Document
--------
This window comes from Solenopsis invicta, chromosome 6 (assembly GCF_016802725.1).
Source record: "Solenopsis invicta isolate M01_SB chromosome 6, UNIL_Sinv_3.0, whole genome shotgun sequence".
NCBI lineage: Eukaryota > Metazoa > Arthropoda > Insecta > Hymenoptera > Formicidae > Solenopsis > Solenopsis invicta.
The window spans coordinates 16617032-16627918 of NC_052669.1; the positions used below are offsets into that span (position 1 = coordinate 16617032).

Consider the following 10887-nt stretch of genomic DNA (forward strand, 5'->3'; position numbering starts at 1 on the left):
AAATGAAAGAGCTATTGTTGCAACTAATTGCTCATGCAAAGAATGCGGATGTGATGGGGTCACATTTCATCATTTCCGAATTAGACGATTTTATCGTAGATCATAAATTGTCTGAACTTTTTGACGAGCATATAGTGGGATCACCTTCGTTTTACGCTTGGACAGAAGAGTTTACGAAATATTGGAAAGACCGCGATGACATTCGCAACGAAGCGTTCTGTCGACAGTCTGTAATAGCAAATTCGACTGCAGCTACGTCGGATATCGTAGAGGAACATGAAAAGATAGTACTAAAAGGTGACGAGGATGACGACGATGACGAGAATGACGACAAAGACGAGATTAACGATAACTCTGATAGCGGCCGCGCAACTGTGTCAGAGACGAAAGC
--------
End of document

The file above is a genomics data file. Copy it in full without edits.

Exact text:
This window comes from Solenopsis invicta, chromosome 6 (assembly GCF_016802725.1).
Source record: "Solenopsis invicta isolate M01_SB chromosome 6, UNIL_Sinv_3.0, whole genome shotgun sequence".
NCBI lineage: Eukaryota > Metazoa > Arthropoda > Insecta > Hymenoptera > Formicidae > Solenopsis > Solenopsis invicta.
The window spans coordinates 16617032-16627918 of NC_052669.1; the positions used below are offsets into that span (position 1 = coordinate 16617032).

Consider the following 10887-nt stretch of genomic DNA (forward strand, 5'->3'; position numbering starts at 1 on the left):
AAATGAAAGAGCTATTGTTGCAACTAATTGCTCATGCAAAGAATGCGGATGTGATGGGGTCACATTTCATCATTTCCGAATTAGACGATTTTATCGTAGATCATAAATTGTCTGAACTTTTTGACGAGCATATAGTGGGATCACCTTCGTTTTACGCTTGGACAGAAGAGTTTACGAAATATTGGAAAGACCGCGATGACATTCGCAACGAAGCGTTCTGTCGACAGTCTGTAATAGCAAATTCGACTGCAGCTACGTCGGATATCGTAGAGGAACATGAAAAGATAGTACTAAAAGGTGACGAGGATGACGACGATGACGAGAATGACGACAAAGACGAGATTAACGATAACTCTGATAGCGGCCGCGCAACTGTGTCAGAGACGAAAGC